Latent TB infection and TB disease
An infected person may have TB bacteria in his or her body without it making the person ill. This is called latent tuberculosis infection (LTBI). The bacteria are sleeping. The person has no symptoms, is not ill and cannot spread the disease to others. This can continue throughout the person’s lifetime.
However, if the bacteria become active and begin to multiply in the body, the person gets ill with TB disease. He or she will usually have symptoms of TB. The disease can also spread to others. Only a small portion of infected people get ill. This depends on a person’s immune system and age. People with less than 5 years of age and those with a weak immune system are more likely to become ill with TB disease.
A situation where a person can become infected is called exposure. Tuberculosis is spread through the air. When a person with TB disease of the lungs or throat coughs, sneezes, speaks or sings, TB bacteria are released in the air. Anyone who is near by (room, apartment, work space, car, etc.) can breathe bacteria into their own lungs and get infected.
TB is not easily transmitted. Only a part of exposed people become infected. People living in the same household are at highest risk because they spend much time with the ill person indoors. Also those who often spend time with the ill person are at risk.
TB can only be transmitted through breathing. TB is not spread through clothes, dishes, shaking hands, surfaces the sick person has touched, or sex.
Contact tracing -what does it mean?
Why is contact tracing done?
Contact tracing is a process used to stop the spread of TB disease in the community. Contact tracing activities are regulated by the Finnish Communicable Diseases Act.
The aim of contact tracing is to find other people with TB disease and those infected with TB.
How is contact tracing conducted?
Most commonly, contact tracing is started with a patient who has been diagnosed with TB disease of the lungs.
It is possible that some other people who have spent a lot of time with the patient have been infected with TB or have got TB disease. Health personnel in the hospital will interview the patient to find out who those people may be.
- members of the family and other people living in the same household with the person with TB disease
- other persons and groups such as friends, relatives and persons at work or study place and in potential recreational circles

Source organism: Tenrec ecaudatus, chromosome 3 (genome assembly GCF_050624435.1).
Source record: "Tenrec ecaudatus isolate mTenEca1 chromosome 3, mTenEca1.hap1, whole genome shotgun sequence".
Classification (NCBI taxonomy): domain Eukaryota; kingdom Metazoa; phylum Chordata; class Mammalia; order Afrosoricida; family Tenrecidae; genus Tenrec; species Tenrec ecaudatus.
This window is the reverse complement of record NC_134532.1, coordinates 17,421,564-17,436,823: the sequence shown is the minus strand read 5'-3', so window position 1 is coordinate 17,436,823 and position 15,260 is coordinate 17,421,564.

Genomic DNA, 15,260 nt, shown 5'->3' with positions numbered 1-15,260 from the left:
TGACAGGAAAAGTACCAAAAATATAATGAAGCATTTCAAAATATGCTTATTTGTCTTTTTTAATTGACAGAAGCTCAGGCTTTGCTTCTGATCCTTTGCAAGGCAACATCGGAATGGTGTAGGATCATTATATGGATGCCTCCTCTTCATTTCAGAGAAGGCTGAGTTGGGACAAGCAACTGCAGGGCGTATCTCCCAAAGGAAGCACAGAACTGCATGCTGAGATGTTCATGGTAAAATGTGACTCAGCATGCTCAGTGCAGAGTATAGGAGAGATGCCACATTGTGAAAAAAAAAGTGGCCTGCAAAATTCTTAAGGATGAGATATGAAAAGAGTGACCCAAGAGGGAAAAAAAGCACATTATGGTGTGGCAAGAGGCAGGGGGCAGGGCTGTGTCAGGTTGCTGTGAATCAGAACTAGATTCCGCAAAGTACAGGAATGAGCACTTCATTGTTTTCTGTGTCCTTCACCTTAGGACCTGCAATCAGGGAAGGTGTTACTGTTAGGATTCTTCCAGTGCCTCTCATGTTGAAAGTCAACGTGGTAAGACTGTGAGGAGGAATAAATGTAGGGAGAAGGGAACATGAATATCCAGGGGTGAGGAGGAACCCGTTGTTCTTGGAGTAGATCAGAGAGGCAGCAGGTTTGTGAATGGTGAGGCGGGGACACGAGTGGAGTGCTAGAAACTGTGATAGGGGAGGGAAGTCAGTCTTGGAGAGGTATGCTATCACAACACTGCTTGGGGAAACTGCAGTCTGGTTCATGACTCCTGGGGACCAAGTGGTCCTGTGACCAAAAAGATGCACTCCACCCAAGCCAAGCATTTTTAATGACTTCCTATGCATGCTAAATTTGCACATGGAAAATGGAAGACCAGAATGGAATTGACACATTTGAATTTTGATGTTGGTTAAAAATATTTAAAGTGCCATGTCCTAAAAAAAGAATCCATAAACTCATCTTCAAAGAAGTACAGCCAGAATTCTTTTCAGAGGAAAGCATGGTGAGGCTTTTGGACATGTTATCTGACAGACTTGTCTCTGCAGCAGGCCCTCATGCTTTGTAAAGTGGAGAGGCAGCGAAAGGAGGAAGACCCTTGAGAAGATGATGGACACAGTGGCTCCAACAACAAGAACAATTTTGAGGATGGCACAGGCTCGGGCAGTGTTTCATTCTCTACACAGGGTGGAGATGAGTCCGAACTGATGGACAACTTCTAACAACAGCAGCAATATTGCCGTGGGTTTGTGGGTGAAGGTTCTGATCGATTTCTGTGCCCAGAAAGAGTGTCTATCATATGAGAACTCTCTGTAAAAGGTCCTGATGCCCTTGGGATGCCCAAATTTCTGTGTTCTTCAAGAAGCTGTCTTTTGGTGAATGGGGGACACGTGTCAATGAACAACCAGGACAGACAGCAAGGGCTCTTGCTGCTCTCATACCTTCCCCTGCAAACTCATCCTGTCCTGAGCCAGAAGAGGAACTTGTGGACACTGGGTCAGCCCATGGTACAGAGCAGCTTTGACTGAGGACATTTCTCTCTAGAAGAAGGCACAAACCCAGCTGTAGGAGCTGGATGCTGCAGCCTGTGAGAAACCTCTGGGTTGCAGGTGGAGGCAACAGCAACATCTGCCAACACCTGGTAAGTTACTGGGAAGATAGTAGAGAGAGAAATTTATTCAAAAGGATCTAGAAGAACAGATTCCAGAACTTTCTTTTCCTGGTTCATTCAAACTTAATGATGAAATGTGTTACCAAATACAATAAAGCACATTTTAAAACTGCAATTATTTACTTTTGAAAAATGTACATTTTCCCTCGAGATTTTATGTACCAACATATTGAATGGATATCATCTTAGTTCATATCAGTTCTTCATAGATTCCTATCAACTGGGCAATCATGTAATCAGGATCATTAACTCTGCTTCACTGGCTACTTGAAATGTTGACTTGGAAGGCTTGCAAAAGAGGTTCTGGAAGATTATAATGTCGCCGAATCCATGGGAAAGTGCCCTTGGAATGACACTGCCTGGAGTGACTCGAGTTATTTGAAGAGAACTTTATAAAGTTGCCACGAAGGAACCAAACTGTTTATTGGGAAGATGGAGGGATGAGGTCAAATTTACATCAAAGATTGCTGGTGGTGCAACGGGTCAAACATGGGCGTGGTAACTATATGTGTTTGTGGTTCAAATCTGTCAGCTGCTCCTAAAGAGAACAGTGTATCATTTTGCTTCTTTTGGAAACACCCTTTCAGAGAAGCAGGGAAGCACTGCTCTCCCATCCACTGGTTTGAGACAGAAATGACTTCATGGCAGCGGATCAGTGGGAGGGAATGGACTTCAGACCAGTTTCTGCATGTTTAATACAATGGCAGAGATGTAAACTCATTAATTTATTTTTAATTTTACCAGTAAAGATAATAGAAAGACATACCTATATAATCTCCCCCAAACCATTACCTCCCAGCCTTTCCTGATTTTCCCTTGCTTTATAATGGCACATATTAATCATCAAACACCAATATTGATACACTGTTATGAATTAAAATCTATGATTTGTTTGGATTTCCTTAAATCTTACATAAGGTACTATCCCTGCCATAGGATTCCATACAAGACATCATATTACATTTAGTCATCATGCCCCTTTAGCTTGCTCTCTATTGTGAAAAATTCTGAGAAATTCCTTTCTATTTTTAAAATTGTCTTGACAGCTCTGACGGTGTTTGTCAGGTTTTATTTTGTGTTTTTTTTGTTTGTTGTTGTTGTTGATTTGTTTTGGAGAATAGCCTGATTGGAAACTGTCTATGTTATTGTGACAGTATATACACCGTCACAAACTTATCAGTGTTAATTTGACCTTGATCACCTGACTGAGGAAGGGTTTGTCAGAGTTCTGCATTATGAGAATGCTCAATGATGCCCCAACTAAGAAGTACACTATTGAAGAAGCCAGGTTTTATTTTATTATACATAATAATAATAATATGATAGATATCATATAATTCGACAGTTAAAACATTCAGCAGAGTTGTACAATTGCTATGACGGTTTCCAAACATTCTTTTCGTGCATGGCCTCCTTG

By giving the names of possibly infected persons, the person with TB disease helps others around to stay healthy. The information he/she gives is confidential.
Where are the exposed examined and what kind of tests are done?
The exposed people are contacted and asked to book a time for a checkup.
Checkup for adults is usually done in a health center. Children under school age are examined at the hospital.
Tests always include a chest x-ray and sometimes a blood test (IGRA, B-TbINFNg).
If the person has symptoms of TB disease further tests will be done urgently.
All exposed are given information about TB.
What happens if TB disease or TB infection is detected?
If TB disease is detected, medication for TB disease will be started. Read more about treatment of TB disease here.
Some of those who have latent TB infection can be offered a preventive treatment course. The decision is made by a doctor.
What is treatment for latent TB infection?
Treatment of latent tuberculosis infection can prevent the development of TB disease in the majority of those who get treatment. The person is treated with 1-2 TB medicines. The treatment usually lasts for 3 months (two medicines) or 6 months (one medicine).
The decision to treat depends on individual consideration and risk assessment (individual risk that the person gets side effects from TB medicines). Treatment is given assuming that the person is committed to it. Voluntary treatment is free of charge. Treatment is started and monitored in hospital.
Who needs follow up tests?
Some exposed people will need follow up tests for 1-2 years.
What does the checkup cost?
According to the Finnish Communicable Diseases Act, all tests and treatments that are due to exposure to TB are free of charge for the person exposed to TB.
What should you still remember?
Give your support to the person who is ill with TB during his/her treatment. Tuberculosis is nobody’s fault.
It is important that you remember that you have been exposed to TB. In the future, tell about it to health care professionals who treat you. It is possible to get ill with TB disease tens of years after exposure. Go to see a doctor if you have any of the following symptoms:
- a cough that lasts over three weeks, coughing up sputum
- mild fever or fever which cannot be explained
- loss of appetite and losing weight without dieting
- unusual tiredness
- unusual sweating at night